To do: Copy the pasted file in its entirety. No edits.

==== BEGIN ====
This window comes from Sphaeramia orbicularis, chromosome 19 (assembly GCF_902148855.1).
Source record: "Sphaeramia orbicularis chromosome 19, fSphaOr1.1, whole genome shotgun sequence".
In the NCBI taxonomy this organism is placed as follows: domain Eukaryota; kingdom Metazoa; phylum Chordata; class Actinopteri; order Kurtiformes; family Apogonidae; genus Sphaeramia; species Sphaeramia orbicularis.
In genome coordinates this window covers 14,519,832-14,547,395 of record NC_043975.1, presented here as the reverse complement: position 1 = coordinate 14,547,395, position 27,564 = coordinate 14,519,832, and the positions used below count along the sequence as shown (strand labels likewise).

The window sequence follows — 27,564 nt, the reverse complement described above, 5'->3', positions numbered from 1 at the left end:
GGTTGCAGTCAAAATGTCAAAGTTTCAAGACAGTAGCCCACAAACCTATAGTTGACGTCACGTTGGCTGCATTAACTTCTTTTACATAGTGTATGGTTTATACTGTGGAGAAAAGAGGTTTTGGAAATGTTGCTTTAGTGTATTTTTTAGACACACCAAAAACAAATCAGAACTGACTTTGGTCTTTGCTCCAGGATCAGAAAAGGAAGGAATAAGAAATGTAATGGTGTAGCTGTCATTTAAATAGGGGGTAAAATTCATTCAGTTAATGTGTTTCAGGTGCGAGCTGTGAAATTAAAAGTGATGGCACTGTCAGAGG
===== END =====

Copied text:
This window comes from Sphaeramia orbicularis, chromosome 19 (assembly GCF_902148855.1).
Source record: "Sphaeramia orbicularis chromosome 19, fSphaOr1.1, whole genome shotgun sequence".
In the NCBI taxonomy this organism is placed as follows: domain Eukaryota; kingdom Metazoa; phylum Chordata; class Actinopteri; order Kurtiformes; family Apogonidae; genus Sphaeramia; species Sphaeramia orbicularis.
In genome coordinates this window covers 14,519,832-14,547,395 of record NC_043975.1, presented here as the reverse complement: position 1 = coordinate 14,547,395, position 27,564 = coordinate 14,519,832, and the positions used below count along the sequence as shown (strand labels likewise).

The window sequence follows — 27,564 nt, the reverse complement described above, 5'->3', positions numbered from 1 at the left end:
GGTTGCAGTCAAAATGTCAAAGTTTCAAGACAGTAGCCCACAAACCTATAGTTGACGTCACGTTGGCTGCATTAACTTCTTTTACATAGTGTATGGTTTATACTGTGGAGAAAAGAGGTTTTGGAAATGTTGCTTTAGTGTATTTTTTAGACACACCAAAAACAAATCAGAACTGACTTTGGTCTTTGCTCCAGGATCAGAAAAGGAAGGAATAAGAAATGTAATGGTGTAGCTGTCATTTAAATAGGGGGTAAAATTCATTCAGTTAATGTGTTTCAGGTGCGAGCTGTGAAATTAAAAGTGATGGCACTGTCAGAGG